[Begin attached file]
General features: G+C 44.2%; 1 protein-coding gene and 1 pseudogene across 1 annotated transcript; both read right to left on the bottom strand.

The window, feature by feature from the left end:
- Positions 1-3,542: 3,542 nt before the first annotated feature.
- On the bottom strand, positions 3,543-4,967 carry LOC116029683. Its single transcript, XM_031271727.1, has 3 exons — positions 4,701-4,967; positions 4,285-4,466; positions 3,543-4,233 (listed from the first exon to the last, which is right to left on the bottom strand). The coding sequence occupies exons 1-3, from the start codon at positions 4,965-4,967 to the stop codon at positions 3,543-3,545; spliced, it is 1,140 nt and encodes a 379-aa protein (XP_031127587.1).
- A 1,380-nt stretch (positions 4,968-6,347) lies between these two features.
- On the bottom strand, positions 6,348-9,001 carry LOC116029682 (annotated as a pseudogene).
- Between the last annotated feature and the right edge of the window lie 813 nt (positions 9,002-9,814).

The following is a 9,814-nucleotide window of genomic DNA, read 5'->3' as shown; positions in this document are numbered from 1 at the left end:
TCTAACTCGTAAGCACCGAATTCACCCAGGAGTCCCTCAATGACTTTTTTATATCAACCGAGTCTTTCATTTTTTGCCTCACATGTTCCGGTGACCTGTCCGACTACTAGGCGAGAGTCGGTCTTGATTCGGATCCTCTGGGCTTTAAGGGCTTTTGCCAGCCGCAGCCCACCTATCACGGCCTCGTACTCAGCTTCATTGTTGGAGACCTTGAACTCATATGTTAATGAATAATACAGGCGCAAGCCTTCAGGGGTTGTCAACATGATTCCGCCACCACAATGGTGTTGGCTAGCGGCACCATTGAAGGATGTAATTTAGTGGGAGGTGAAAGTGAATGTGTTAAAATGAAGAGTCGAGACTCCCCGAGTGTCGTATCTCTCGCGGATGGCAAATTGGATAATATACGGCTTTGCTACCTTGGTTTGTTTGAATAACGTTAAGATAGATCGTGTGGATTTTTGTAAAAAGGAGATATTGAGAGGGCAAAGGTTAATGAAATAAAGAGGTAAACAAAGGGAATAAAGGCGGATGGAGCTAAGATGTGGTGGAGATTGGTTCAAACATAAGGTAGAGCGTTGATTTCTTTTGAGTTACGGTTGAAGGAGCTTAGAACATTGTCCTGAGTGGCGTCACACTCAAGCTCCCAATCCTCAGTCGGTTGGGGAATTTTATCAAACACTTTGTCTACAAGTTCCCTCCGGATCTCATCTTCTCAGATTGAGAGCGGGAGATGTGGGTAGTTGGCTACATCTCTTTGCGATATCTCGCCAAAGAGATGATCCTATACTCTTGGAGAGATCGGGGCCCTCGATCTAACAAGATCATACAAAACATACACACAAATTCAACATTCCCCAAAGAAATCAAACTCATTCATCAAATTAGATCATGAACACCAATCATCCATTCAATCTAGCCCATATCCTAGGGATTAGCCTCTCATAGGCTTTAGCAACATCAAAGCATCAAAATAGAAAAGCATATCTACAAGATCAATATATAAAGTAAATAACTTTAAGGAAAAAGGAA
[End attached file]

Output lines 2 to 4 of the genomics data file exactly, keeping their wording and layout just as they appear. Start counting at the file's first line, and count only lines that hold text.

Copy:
The window, feature by feature from the left end:
- Positions 1-3,542: 3,542 nt before the first annotated feature.
- On the bottom strand, positions 3,543-4,967 carry LOC116029683. Its single transcript, XM_031271727.1, has 3 exons — positions 4,701-4,967; positions 4,285-4,466; positions 3,543-4,233 (listed from the first exon to the last, which is right to left on the bottom strand). The coding sequence occupies exons 1-3, from the start codon at positions 4,965-4,967 to the stop codon at positions 3,543-3,545; spliced, it is 1,140 nt and encodes a 379-aa protein (XP_031127587.1).